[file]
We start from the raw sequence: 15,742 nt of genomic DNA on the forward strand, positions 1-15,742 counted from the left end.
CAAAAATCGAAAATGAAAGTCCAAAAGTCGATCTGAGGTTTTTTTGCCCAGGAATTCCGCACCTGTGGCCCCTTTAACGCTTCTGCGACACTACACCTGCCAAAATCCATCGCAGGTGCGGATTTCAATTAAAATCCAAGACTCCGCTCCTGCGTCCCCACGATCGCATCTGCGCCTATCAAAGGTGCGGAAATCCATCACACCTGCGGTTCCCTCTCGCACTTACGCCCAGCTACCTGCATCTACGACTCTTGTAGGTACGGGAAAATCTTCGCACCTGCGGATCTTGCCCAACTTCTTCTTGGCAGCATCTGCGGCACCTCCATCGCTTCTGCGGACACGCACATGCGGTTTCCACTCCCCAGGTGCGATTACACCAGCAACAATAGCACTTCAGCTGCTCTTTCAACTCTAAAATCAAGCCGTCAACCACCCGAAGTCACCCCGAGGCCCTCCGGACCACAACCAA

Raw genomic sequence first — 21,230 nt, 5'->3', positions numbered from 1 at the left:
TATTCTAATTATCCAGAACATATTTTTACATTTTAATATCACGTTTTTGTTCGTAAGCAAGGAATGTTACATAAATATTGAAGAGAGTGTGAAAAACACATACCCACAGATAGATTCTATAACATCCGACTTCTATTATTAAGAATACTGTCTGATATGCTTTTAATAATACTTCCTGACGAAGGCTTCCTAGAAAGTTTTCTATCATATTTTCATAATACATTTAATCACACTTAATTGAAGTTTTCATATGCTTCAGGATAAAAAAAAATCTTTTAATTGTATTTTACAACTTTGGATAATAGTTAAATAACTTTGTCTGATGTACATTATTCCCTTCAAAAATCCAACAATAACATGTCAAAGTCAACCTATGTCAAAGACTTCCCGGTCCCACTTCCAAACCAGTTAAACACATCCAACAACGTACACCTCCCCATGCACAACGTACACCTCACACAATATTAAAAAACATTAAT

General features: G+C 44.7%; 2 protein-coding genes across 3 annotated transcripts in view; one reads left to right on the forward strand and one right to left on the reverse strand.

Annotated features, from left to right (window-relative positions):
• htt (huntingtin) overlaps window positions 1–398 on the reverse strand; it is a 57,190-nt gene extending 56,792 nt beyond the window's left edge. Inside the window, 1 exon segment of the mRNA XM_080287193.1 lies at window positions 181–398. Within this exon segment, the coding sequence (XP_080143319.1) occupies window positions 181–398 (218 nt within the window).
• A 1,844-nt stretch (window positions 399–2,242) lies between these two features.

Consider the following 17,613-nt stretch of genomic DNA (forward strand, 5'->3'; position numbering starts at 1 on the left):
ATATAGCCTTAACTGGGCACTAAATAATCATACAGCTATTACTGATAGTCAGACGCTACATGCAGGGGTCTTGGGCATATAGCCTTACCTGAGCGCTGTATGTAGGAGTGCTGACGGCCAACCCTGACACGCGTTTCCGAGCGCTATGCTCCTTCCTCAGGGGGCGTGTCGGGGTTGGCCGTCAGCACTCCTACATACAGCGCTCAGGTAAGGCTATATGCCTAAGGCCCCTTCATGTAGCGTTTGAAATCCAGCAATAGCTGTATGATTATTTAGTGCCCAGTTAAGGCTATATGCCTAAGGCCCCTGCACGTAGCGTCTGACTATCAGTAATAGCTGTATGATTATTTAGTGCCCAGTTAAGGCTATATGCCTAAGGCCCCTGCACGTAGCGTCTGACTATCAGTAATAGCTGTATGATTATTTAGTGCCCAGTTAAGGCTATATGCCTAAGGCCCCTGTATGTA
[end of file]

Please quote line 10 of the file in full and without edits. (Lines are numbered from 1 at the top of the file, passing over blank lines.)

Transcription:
ATATAGCCTTAACTGGGCACTAAATAATCATACAGCTATTACTGATAGTCAGACGCTACATGCAGGGGTCTTGGGCATATAGCCTTACCTGAGCGCTGTATGTAGGAGTGCTGACGGCCAACCCTGACACGCGTTTCCGAGCGCTATGCTCCTTCCTCAGGGGGCGTGTCGGGGTTGGCCGTCAGCACTCCTACATACAGCGCTCAGGTAAGGCTATATGCCTAAGGCCCCTTCATGTAGCGTTTGAAATCCAGCAATAGCTGTATGATTATTTAGTGCCCAGTTAAGGCTATATGCCTAAGGCCCCTGCACGTAGCGTCTGACTATCAGTAATAGCTGTATGATTATTTAGTGCCCAGTTAAGGCTATATGCCTAAGGCCCCTGCACGTAGCGTCTGACTATCAGTAATAGCTGTATGATTATTTAGTGCCCAGTTAAGGCTATATGCCTAAGGCCCCTGTATGTA